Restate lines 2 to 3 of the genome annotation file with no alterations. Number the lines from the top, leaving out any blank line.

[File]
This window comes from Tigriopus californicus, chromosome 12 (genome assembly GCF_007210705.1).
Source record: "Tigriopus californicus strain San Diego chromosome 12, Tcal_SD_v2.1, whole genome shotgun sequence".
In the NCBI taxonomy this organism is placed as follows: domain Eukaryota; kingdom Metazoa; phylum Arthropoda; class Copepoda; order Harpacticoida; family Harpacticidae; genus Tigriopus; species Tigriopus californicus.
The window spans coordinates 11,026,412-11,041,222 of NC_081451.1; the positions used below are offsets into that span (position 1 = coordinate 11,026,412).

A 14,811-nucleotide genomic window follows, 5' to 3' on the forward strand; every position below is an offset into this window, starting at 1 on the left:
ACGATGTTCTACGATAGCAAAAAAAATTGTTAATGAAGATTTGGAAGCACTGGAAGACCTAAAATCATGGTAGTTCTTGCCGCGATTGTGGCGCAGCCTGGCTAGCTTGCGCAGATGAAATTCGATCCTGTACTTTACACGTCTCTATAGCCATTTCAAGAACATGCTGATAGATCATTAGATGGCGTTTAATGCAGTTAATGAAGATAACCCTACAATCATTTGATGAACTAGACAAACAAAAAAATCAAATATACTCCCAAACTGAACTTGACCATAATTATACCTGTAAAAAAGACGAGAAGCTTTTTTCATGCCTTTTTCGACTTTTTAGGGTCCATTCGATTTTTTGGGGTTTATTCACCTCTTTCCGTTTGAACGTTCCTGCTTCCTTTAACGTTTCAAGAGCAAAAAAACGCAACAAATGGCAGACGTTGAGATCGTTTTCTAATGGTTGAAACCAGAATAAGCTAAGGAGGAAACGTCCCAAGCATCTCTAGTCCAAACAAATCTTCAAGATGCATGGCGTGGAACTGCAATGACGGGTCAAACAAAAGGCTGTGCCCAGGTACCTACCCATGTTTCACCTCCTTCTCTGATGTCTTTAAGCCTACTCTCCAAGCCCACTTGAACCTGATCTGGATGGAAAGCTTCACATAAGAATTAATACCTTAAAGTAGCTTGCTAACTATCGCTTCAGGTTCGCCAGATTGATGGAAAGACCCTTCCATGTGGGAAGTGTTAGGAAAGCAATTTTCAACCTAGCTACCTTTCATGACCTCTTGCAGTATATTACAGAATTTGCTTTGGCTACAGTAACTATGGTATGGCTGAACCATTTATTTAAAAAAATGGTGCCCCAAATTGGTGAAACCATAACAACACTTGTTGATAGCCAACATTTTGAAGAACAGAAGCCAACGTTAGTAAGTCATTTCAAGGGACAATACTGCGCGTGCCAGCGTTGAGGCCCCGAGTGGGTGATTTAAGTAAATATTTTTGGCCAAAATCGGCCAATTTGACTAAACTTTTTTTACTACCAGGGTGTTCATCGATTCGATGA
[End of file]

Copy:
Source record: "Tigriopus californicus strain San Diego chromosome 12, Tcal_SD_v2.1, whole genome shotgun sequence".
In the NCBI taxonomy this organism is placed as follows: domain Eukaryota; kingdom Metazoa; phylum Arthropoda; class Copepoda; order Harpacticoida; family Harpacticidae; genus Tigriopus; species Tigriopus californicus.